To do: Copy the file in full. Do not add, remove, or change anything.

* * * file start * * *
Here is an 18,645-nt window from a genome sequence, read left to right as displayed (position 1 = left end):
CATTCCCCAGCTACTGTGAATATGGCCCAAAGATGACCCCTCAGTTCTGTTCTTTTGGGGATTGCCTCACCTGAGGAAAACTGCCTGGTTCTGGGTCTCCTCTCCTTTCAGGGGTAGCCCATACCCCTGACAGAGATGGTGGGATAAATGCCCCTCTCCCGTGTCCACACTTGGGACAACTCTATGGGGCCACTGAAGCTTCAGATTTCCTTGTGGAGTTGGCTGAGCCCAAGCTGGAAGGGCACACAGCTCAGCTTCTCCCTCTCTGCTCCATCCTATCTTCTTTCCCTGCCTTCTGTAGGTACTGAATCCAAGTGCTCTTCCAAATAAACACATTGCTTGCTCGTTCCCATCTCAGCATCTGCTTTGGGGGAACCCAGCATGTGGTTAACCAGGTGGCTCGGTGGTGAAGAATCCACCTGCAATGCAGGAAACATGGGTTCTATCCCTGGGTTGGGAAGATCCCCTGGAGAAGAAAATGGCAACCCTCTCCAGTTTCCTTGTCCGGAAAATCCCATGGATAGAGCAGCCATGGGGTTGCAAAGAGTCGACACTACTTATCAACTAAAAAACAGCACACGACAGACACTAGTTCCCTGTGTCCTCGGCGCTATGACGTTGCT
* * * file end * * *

Here is an 18,645-nt window from a genome sequence, read left to right as displayed (position 1 = left end):
CATTCCCCAGCTACTGTGAATATGGCCCAAAGATGACCCCTCAGTTCTGTTCTTTTGGGGATTGCCTCACCTGAGGAAAACTGCCTGGTTCTGGGTCTCCTCTCCTTTCAGGGGTAGCCCATACCCCTGACAGAGATGGTGGGATAAATGCCCCTCTCCCGTGTCCACACTTGGGACAACTCTATGGGGCCACTGAAGCTTCAGATTTCCTTGTGGAGTTGGCTGAGCCCAAGCTGGAAGGGCACACAGCTCAGCTTCTCCCTCTCTGCTCCATCCTATCTTCTTTCCCTGCCTTCTGTAGGTACTGAATCCAAGTGCTCTTCCAAATAAACACATTGCTTGCTCGTTCCCATCTCAGCATCTGCTTTGGGGGAACCCAGCATGTGGTTAACCAGGTGGCTCGGTGGTGAAGAATCCACCTGCAATGCAGGAAACATGGGTTCTATCCCTGGGTTGGGAAGATCCCCTGGAGAAGAAAATGGCAACCCTCTCCAGTTTCCTTGTCCGGAAAATCCCATGGATAGAGCAGCCATGGGGTTGCAAAGAGTCGACACTACTTATCAACTAAAAAACAGCACACGACAGACACTAGTTCCCTGTGTCCTCGGCGCTATGACGTTGCT